The crowd on Orchard Street, in front of Untitled, on Sunday, June 26. Olivier Mosset is the fiercely bearded gentleman in black. Photo: 16 Miles [more]
"Group Show War," my article in this week's New York Observer, discusses the various exhibition strategies that galleries have adopted for the summer months, traditionally a sleepy time in New York's contemporary art world. It begins at Untitled's recent opening reception:
On a breezy evening in late June, visitors to an opening at the Orchard Street gallery Untitled looked confused. But it wasn’t the art—a monochromatic white painting by veteran Swiss avant-gardist Olivier Mosset paired with depictions of buckets and paint-splattered rags by young talent Haley Mellin—that was confusing them. It was the fact that the 2,000-square-foot gallery seemed to have shrunk to a 10th of its size.There's a private viewing room behind that bright yellow wall, rich with work by an idiosyncratic assortment of artists. On opening night crowds streamed around the spinning wall, but word is that visitors to the gallery during regular business hours need to ask for the secret to be revealed.
“We really wanted to do this show with Olivier and Haley, and this is the size of the show,” Untitled’s proprietor Joel Mesler told The Observer matter-of-factly. But as he spoke, the bright yellow wall behind him began to spin along an invisible axis at its center, and Mr. Mosset, unmistakable with his long white beard, emerged.
The "back room," hidden behind the bright yellow wall at Untitled, features space dividers by Davis Langlois, a Modernica day bed (not for sale), and Donald Judd chairs (also not for sale). The silkscreen to the right is by the Bruce High Quality Foundation; the prop piece to the left is the handiwork of Graham Collins.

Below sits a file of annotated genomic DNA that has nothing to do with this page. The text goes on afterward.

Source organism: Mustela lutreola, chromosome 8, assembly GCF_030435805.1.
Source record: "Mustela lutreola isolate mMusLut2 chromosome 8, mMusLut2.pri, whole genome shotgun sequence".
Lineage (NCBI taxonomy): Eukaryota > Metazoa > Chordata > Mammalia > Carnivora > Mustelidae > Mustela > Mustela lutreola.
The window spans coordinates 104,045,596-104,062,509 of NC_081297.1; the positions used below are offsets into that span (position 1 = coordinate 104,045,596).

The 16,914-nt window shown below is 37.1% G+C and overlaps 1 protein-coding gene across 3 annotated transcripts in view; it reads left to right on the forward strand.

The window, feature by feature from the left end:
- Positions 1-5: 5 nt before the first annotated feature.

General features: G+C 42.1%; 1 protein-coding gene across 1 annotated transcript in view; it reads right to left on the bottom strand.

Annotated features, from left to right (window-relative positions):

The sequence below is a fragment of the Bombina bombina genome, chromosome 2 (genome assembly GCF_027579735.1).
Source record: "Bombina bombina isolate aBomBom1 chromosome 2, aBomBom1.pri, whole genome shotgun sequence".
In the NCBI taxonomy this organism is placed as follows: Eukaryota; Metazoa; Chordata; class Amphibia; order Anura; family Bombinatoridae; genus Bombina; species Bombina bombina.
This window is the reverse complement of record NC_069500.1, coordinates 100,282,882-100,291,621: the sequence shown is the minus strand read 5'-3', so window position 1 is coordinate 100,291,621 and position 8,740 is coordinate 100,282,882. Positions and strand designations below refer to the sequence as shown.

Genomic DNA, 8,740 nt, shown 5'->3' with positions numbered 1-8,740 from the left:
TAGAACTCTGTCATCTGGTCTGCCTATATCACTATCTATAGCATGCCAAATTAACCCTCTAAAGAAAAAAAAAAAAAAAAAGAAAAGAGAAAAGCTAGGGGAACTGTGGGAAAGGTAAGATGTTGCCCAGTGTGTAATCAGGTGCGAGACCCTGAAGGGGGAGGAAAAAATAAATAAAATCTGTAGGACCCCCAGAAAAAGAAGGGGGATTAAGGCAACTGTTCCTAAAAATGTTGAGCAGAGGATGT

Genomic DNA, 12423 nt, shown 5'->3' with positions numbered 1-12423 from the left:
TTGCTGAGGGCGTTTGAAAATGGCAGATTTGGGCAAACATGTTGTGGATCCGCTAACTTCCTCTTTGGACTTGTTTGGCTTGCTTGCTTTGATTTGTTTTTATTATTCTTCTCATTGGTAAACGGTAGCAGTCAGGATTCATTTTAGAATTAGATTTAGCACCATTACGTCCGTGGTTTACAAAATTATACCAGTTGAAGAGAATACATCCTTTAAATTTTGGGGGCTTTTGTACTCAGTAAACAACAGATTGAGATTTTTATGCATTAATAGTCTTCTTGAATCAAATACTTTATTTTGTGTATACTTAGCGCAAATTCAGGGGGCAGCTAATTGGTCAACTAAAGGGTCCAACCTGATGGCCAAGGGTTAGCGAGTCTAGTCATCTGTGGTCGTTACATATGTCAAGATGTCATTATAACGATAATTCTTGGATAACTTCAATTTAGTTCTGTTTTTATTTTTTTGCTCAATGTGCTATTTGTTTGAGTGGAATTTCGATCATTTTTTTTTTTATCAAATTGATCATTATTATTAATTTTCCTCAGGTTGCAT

Down the street and around the corner on Canal Street, Stewart Uoo and a gang of collaborators had taken over 47 Canal Street for a one-night event. A cadre of those artists set up camp on the gallery's second-floor fire escape and blanketed the surrounding neighborhood with martial beats, analog squiggles, and muffled vocals worthy of Mark E. Smith. Occasional passersby stopped and stared, and then continued on their way. About two weeks later, Rachel Mason's performance at Asia Society Society, just next door at 45 Canal Street, would also elicit a few confused looks.
It's getting wild down on the Lower East Side, and it feels like the number of galleries is quickly approaching a critical mass. It seems reasonable to suspect that the scene there just may last for a while. However, with the exception of Untitled, most of the the area's young galleries have severe space limitations. As their ambitions grow, will they be content in their relatively humble spaces on Orchard and the surrounding streets?
Performance excerpt of Stewart Uoo, "Throw-up," at 47 Canal, June 26, 2011. Video: 16 Miles